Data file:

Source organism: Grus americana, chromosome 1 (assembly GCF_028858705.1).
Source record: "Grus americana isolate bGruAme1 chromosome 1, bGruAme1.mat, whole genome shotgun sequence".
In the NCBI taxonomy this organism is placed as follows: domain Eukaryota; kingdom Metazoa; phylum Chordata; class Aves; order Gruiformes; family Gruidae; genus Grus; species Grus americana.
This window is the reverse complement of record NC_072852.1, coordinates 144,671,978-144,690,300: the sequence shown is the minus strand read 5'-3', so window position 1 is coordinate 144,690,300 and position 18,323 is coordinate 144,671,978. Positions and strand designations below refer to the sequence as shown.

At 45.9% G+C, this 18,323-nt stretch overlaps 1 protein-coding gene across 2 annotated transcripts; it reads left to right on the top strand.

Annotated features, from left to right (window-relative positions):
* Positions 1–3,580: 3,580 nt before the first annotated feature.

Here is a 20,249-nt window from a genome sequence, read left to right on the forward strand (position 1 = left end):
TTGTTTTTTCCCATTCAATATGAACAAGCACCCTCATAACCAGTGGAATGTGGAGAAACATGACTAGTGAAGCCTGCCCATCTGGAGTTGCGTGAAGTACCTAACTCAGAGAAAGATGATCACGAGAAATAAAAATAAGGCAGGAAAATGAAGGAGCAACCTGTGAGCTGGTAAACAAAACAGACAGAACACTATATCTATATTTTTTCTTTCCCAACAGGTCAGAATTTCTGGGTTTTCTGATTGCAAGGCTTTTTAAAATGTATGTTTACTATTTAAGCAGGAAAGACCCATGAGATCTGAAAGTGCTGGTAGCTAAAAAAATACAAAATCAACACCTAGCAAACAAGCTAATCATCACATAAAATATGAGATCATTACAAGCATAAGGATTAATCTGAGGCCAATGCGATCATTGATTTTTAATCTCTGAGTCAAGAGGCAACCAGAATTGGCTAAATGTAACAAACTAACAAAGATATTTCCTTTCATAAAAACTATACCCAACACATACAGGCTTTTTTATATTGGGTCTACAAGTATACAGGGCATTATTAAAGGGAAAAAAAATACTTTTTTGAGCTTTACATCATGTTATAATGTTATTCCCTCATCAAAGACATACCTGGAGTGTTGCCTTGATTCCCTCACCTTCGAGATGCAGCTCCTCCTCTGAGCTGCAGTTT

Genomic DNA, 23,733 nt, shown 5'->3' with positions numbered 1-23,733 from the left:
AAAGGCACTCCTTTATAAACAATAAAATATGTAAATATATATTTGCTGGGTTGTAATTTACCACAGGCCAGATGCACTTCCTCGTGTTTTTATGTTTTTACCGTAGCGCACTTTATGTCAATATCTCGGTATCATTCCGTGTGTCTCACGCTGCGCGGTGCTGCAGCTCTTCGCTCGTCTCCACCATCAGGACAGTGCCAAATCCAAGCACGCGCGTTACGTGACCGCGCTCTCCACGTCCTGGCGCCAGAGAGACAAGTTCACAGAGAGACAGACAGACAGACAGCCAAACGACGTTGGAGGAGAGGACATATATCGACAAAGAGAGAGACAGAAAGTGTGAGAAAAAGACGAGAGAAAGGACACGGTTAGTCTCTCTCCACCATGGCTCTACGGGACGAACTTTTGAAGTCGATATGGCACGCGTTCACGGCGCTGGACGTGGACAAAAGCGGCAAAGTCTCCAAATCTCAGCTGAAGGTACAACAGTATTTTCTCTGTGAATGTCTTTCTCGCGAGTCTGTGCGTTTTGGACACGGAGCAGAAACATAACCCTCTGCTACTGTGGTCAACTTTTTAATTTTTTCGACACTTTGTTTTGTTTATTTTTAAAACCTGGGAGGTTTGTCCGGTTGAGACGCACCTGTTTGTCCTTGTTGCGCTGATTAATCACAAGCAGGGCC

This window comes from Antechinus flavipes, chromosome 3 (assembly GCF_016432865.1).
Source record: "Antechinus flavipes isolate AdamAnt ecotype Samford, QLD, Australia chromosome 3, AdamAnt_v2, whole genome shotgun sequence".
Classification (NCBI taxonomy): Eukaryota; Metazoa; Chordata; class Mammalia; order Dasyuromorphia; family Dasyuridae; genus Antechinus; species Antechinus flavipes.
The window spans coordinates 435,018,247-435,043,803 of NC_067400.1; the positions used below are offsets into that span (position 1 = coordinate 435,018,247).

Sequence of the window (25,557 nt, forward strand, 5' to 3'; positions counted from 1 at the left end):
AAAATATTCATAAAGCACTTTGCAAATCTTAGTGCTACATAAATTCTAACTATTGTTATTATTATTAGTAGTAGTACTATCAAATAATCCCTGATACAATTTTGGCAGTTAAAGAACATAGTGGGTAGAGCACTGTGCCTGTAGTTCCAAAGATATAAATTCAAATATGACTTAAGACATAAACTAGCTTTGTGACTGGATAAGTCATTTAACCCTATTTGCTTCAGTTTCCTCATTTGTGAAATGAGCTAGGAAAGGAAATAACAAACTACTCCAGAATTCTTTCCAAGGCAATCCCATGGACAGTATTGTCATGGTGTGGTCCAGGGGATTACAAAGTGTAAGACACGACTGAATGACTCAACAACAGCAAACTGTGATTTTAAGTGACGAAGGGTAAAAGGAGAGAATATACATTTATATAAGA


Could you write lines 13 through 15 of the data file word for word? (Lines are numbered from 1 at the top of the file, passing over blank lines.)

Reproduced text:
Source record: "Antechinus flavipes isolate AdamAnt ecotype Samford, QLD, Australia chromosome 3, AdamAnt_v2, whole genome shotgun sequence".
Classification (NCBI taxonomy): Eukaryota; Metazoa; Chordata; class Mammalia; order Dasyuromorphia; family Dasyuridae; genus Antechinus; species Antechinus flavipes.
The window spans coordinates 435,018,247-435,043,803 of NC_067400.1; the positions used below are offsets into that span (position 1 = coordinate 435,018,247).